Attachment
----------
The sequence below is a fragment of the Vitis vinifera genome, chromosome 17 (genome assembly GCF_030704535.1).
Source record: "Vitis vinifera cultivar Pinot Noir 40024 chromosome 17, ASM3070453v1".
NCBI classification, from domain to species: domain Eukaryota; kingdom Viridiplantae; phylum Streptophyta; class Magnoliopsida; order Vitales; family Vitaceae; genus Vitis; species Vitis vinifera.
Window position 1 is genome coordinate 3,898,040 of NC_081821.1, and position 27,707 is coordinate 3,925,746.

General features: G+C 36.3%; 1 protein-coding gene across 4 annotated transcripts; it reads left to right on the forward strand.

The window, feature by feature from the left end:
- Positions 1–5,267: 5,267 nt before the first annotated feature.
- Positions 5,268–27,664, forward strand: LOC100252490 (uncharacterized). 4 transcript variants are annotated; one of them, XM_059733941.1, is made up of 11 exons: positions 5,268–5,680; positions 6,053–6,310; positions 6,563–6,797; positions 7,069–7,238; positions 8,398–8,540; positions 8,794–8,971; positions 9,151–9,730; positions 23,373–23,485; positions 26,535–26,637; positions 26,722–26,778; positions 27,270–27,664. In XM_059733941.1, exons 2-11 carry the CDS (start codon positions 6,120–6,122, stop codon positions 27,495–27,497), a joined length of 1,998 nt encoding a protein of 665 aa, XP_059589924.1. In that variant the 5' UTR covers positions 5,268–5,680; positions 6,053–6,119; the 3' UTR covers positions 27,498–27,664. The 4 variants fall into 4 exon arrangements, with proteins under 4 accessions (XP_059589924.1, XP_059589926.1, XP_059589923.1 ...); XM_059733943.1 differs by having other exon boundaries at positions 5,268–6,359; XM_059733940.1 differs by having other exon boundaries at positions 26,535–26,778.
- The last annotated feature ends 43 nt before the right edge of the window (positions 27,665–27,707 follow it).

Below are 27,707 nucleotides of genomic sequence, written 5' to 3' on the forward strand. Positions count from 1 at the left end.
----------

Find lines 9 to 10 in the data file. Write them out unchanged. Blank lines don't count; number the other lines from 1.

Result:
- The last annotated feature ends 43 nt before the right edge of the window (positions 27,665–27,707 follow it).

Below are 27,707 nucleotides of genomic sequence, written 5' to 3' on the forward strand. Positions count from 1 at the left end.